U.S. defense chief: Terminating VFA 'a move in the wrong direction'
MANILA, Philippines (UPDATED) – US Defense Secretary Mark Esper found it “unfortunate” that the Philippines is withdrawing from its Visiting Forces Agreement (VFA) with the US, and called it “a move in the wrong direction” if the goal is to deter China from fulfilling its expansionist plans in the Asia Pacific.
Esper spoke to reporters onboard a flight to Europe on Tuesday, February 11, hours after President Rodrigo Duterte ordered to officially notify the US government of his plan to abrogate the VFA.
“We just got the notification late last night. We have to digest it. We have to work through the policy angles, the military angles. I'm going to hear from my commanders. But you know, in my view, it's unfortunate that they would make this move. As you all know, as some of you know, I was just there,” said Esper who visited Manila in November 2019.
In Manila, Esper had urged the Philippine and other Southeast Asian governments to be more assertive of their sovereign rights against China’s use of coercion and intimidation to advance its national interests.
The Philippines’ move to scrap the VFA would significantly reduce the presence of US military troops in the country, which analysts believe to have somehow deterred China from further occupation of the West Philippine Sea, particularly the strategic Panatag (Scarborough) Shoal off Zambales province.
“I do think it would be a move in the wrong direction as we both bilaterally with the Philippines and collectively with a number of other partners and allies in the region are trying to say to the Chinese: ‘You must obey the international rules of order. You must obey, you know, abide by international norms,’” he added.
The US is the Philippines’ only treaty ally. The two countries’ Mutual Defense Treaty of 1951 binds each to come to the other’s aid in case of an armed attack from a foreign aggressor. The VFA, which provides legal cover for the presence of US troops in the Philippines, “gives flesh” to the treaty, according to Philippine Foreign Secretary Teodoro Locsin Jr.
The Philippines was a US colony until 1946. Since gaining independence, it had largely outsourced its external defense to the US, which had military bases in the Philippines until 1991. In 1995, China occupied Panganiban (Mischief) Reef off Palawan. Some analysts said the absence of US forces gave China room to claim disputed features in the South China Sea, including the Philippines’ exclusive economic zone within it, called the West Philippine Sea.
In 1998, the Philippines and the US signed the VFA, which the Philippine Senate ratified in 1999. It paved the way for the rotational presence of US troops, joint exercises, and strategic cooperation between the two countries’ militaries.
As China moved in further in recent years, having reclaimed and militarized 7 reefs in the West Philippine Sea, the US increased naval patrols and port calls with the Philippines and other allies whose territorial claims have been sidelined by China.
The US and China are locked in a global contest of economic and strategic power, which has largely played out in the Asia Pacific where they battle for influence over smaller, less influential states like the Philippines.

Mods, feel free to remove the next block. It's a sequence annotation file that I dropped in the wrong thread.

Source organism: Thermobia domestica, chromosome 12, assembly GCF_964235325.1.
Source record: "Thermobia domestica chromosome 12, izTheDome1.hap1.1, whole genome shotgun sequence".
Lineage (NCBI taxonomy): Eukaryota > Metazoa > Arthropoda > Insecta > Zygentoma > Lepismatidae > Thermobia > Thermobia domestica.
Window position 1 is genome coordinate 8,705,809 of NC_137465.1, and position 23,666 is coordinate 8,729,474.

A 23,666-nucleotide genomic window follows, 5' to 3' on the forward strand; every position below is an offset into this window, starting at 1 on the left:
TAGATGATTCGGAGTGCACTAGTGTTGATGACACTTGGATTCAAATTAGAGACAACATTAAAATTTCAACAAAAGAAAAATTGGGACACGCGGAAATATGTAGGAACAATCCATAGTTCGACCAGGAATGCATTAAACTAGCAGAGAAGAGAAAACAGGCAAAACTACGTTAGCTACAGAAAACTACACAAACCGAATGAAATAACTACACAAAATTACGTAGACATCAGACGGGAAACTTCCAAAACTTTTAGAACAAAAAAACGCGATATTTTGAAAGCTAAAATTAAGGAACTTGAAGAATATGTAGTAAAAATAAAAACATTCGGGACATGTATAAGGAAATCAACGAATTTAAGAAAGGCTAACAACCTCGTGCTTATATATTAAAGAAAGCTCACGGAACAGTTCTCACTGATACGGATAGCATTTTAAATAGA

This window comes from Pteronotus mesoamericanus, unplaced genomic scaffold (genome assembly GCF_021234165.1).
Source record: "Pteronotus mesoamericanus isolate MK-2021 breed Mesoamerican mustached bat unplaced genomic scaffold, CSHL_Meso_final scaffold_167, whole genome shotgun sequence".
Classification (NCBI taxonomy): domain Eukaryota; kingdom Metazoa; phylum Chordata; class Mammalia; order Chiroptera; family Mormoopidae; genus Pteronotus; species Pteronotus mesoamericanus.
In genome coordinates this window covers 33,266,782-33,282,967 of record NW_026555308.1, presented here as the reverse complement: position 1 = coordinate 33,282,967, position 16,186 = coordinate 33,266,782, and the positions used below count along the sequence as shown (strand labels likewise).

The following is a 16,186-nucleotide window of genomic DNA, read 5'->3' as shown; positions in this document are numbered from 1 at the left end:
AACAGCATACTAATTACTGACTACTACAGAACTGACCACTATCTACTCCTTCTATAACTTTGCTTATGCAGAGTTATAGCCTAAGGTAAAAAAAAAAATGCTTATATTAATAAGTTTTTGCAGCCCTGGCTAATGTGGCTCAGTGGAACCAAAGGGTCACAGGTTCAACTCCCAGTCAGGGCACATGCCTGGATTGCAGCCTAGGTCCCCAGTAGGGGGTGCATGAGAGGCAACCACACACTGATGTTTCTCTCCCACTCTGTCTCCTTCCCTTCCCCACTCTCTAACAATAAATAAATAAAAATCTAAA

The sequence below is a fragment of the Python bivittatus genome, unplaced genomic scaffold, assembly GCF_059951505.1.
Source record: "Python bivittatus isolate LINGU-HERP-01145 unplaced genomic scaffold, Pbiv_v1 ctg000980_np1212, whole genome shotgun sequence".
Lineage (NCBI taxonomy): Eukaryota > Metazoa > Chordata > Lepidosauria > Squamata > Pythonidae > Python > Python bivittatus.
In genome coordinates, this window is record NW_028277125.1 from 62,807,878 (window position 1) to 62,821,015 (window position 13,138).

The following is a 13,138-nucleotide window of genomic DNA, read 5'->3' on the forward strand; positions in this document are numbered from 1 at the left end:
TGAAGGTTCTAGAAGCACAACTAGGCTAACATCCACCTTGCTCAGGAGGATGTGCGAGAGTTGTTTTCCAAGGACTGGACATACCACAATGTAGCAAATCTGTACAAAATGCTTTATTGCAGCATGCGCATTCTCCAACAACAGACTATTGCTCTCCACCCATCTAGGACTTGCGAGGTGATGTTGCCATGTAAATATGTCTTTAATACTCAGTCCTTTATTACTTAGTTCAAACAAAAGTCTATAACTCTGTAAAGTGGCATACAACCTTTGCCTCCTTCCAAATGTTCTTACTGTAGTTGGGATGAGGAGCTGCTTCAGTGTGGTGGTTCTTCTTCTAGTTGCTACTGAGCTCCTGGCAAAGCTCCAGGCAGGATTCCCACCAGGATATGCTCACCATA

“As we try and, you know, bolster our presence and compete with them in this era of great power competition, I think [the VFA’s termination] is a move in the wrong direction for the longstanding relationship we've had with the Philippines for their strategic location, the ties between our peoples, our countries,” Esper said on Tuesday.
‘One day at a time’
Duterte, who had often spoken negatively of the US, ordered to terminate the VFA on January 23, after his political ally Senator Ronald “Bato” dela Rosa confirmed that his US visa had been canceled.
Dela Rosa’s visa appears to have been canceled as part of sanctions based on the US Senate’s application of the Global Magnitsky Act to operators of Duterte’s violent “war on drugs.” Dela Rosa, as Duterte’s first police chief, had launched and carried out “Oplan Tokhang,” the campaign that has killed at least 6,000 people by government estimates, or more than 20,000 according to rights advocates.
The Senate urged Duterte to reconsider his order, and Locsin warned that cutting the VFA would largely be contrary to Philippine interests, but Duterte on Tuesday officially ordered Locsin to notify the US government of the termination.
Some members of the Armed Forces of the Philippines told reporters that they disagreed with the VFA’s abrogation, and that they would lose valuable training and assistance from their US counterparts.
For the US, scrapping the VFA would mean a massive pullout of troops from a crucial outpost in their strategic cover in the region, because the Philippines straddles the South China Sea and the Pacific Ocean.
An Enhanced Defense Cooperation Agreement (EDCA) still allows the US military a rotational presence in certain Philippines bases, but it is unclear how it could be implemented without the VFA.
“But look, we just got the notification last night. We've got to read it. We've got to digest it. One hundred and eighty days. We've got to work through it, and we'll just take a deep breath and take it one day at a time,” Esper said.
In a statement on Wednesday, February 12, Presidential Spokesperson Salvador Panelo refuted Esper's remarks, saying Duterte's decision to terminate the VFA was a "move in the right direction that should have been done a long time ago."
He maintained Duterte's decision to do so was in line with the Philippines' "independent foreign policy."
The VFA will remain in effect for 180 days after the official notice is received by the concerned party. In a tweet, Locsin hinted at negotiations, but there is no clear or official word from the Philippine government about it. – Rappler.com